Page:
They say beauty is in the eye of the beholder, but if it is, how do we then perceive chaos?
The art exhibition titled “Beautiful Chaos” is a seamless blend of both concepts. Curated and showcased by Ponchang Kumven, this was a collection of art centred around one simple theme – Beautiful Chaos: Disruption, Transformation and Creativity.
While the title begets thoughts of what good can come from chaos, the concept is not far fetched. One can argue that for beauty to be created, there must first be a form of chaos or destruction, and only after can true beauty be found.
Chaos precedes order, order precedes chaos and beauty is somewhere in between – Amy Larson
Jos, Plateau state – the home of peace and tourism as it is popularly known, is no stranger to beautiful works of art. In years past, Jos was known as one of the best places for tourism. It was the go-to place to witness a healthy display of a part of Nigeria’s cultural heritage.
This is no longer reality. Plagued by years of crisis and terrorism, the beauty of Plateau state has faded to the background. Terrorism, Kidnapping and bad governance now stand at the forefront.
Despite the oppression and blatant disregard for human rights by the government, the Plateau state youth have refused to stand down and take it lightly.
Beautiful chaos is documentation and also a showcase of the collective voice of the Plateau state youth and people of Jos. Documentation of unity, camaraderie and peace.
The beautiful Chaos exhibition was held in Jos, Plateau state from the 22nd to 24th of January, 2021. A partnership between Alewa House and JAGO – Jos Art Gallery Online, this exhibition was held at nHub foundation, 2nd-floor TEAN business complex, opposite former NITEL office, Jos.
All art showcased in this exhibition is a representation of the chaos that occurred in the year 2020. This includes the #End SARS protest, Global pandemic, ASUU strike and economic recession.
Art is an expression of one’s inner creativity. A process of giving that which is intangible a physical form, thereby giving it life.
What makes this exhibition compelling is viewing how each person interprets life and chaos into their work. Each piece of work reflects a reality imposed on the artist as Nigerians.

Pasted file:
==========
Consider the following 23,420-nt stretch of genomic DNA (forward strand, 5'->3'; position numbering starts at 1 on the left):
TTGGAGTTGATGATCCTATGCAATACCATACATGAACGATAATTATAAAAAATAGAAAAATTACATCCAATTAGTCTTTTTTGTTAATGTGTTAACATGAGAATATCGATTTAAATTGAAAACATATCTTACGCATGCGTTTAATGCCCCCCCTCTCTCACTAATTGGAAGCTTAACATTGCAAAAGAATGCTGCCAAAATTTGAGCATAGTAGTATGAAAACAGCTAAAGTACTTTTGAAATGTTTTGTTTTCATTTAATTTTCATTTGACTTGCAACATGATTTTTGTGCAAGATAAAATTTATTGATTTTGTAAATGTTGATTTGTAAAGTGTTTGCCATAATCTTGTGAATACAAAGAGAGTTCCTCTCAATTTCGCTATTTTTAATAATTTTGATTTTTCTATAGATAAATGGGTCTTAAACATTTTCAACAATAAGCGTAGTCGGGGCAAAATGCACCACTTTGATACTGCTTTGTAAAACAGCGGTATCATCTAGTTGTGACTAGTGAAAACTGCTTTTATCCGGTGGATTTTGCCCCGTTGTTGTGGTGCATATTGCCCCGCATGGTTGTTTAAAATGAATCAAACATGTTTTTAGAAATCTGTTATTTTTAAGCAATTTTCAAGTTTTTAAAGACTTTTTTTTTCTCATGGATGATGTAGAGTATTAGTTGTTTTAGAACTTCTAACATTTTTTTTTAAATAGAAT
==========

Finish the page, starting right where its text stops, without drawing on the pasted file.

The focal points of this exhibition were the excellent pictures taken during the protest and the paintings created to depict this theme.
The exhibition’s curator – Mr Ponchang Kumven, was able to collect pictures from different artists that attended the protests.
The pictures showcased were absolutely brilliant. These pictures were taken in the heat of the moment, some even at a danger to the photographer and others around.
Every artist has a unique view and perspective of every situation. What was interesting about this exhibition was seeing how each artist chose to show the chaos from their own viewpoint. Some artists captured the unique fashion trends that were birthed during the protest, others took a much broader approach, and captured the day-to-day actions of the protesters.
Digressing from the many powerful photos that were showcased, I looked at the paintings showcased in the exhibition. Mainly two paintings stood out to the general crowd. The works of the painter – Mangai Dawang was a favourite for the audience. Both paintings told a story that any person who had lived on the Plateau in the past few years would be able to relate to easily.
Through colour on canvas, these artists were able to show their interpretation of beautiful chaos.
In its entirety, the exhibition which went on for over 3 days was a success. A huge congratulations to the curator who painstakingly took the time to gather each piece and the many artists who contributed their works to this exhibition.
It was a memorable experience and a great reminder not to forget that which we’re fighting for and those who we have lost.
Visual arts provide us with a unique opportunity to reflect on ourselves and our humanity. This can be challenging, provocative and inspiring all in relation to our own reality or context and having just white-knuckled through the most unpredictable year in living memory, it’s important we take some time to analyze the past. Humanistic research and study teach us not to forget experiences and knowledge of the past but to reflect upon them and use our collective memory to better address the needs of contemporary society. For example, enabling citizens to actively participate in the continuous effort to build and defend democracy. – A quote by the curator of the exhibition – Ponchang Kumven.
Last modified: July 31, 2021